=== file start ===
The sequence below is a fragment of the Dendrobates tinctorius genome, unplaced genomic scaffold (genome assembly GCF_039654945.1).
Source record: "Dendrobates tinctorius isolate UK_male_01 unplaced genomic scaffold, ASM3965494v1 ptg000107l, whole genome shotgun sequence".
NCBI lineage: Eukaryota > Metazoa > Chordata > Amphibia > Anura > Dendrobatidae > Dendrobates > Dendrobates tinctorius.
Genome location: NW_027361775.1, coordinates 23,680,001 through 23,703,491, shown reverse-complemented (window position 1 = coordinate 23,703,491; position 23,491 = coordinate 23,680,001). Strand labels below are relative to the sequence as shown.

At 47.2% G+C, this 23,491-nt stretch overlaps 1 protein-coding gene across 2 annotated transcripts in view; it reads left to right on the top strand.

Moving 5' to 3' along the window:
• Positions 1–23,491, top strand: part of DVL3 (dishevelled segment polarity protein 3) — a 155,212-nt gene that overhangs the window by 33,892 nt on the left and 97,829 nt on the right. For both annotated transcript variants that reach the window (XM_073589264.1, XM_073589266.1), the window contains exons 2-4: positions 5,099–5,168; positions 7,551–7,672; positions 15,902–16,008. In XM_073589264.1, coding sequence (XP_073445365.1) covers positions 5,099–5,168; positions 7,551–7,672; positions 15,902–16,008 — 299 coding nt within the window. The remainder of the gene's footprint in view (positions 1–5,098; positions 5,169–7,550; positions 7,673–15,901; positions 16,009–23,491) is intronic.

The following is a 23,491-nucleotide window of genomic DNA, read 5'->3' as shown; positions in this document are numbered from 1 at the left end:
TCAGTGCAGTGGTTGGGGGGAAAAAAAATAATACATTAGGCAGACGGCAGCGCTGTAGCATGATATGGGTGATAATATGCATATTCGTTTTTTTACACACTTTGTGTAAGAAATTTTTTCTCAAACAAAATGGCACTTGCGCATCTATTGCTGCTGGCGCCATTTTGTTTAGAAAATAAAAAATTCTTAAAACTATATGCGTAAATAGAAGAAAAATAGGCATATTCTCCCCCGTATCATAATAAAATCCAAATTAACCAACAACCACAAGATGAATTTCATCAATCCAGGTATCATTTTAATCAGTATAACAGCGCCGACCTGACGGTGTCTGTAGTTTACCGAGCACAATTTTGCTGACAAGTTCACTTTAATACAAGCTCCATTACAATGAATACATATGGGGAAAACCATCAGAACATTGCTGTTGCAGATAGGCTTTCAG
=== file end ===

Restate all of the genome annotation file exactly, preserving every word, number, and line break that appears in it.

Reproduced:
The sequence below is a fragment of the Dendrobates tinctorius genome, unplaced genomic scaffold (genome assembly GCF_039654945.1).
Source record: "Dendrobates tinctorius isolate UK_male_01 unplaced genomic scaffold, ASM3965494v1 ptg000107l, whole genome shotgun sequence".
NCBI lineage: Eukaryota > Metazoa > Chordata > Amphibia > Anura > Dendrobatidae > Dendrobates > Dendrobates tinctorius.
Genome location: NW_027361775.1, coordinates 23,680,001 through 23,703,491, shown reverse-complemented (window position 1 = coordinate 23,703,491; position 23,491 = coordinate 23,680,001). Strand labels below are relative to the sequence as shown.

At 47.2% G+C, this 23,491-nt stretch overlaps 1 protein-coding gene across 2 annotated transcripts in view; it reads left to right on the top strand.

Moving 5' to 3' along the window:
• Positions 1–23,491, top strand: part of DVL3 (dishevelled segment polarity protein 3) — a 155,212-nt gene that overhangs the window by 33,892 nt on the left and 97,829 nt on the right. For both annotated transcript variants that reach the window (XM_073589264.1, XM_073589266.1), the window contains exons 2-4: positions 5,099–5,168; positions 7,551–7,672; positions 15,902–16,008. In XM_073589264.1, coding sequence (XP_073445365.1) covers positions 5,099–5,168; positions 7,551–7,672; positions 15,902–16,008 — 299 coding nt within the window. The remainder of the gene's footprint in view (positions 1–5,098; positions 5,169–7,550; positions 7,673–15,901; positions 16,009–23,491) is intronic.

The following is a 23,491-nucleotide window of genomic DNA, read 5'->3' as shown; positions in this document are numbered from 1 at the left end:
TCAGTGCAGTGGTTGGGGGGAAAAAAAATAATACATTAGGCAGACGGCAGCGCTGTAGCATGATATGGGTGATAATATGCATATTCGTTTTTTTACACACTTTGTGTAAGAAATTTTTTCTCAAACAAAATGGCACTTGCGCATCTATTGCTGCTGGCGCCATTTTGTTTAGAAAATAAAAAATTCTTAAAACTATATGCGTAAATAGAAGAAAAATAGGCATATTCTCCCCCGTATCATAATAAAATCCAAATTAACCAACAACCACAAGATGAATTTCATCAATCCAGGTATCATTTTAATCAGTATAACAGCGCCGACCTGACGGTGTCTGTAGTTTACCGAGCACAATTTTGCTGACAAGTTCACTTTAATACAAGCTCCATTACAATGAATACATATGGGGAAAACCATCAGAACATTGCTGTTGCAGATAGGCTTTCAG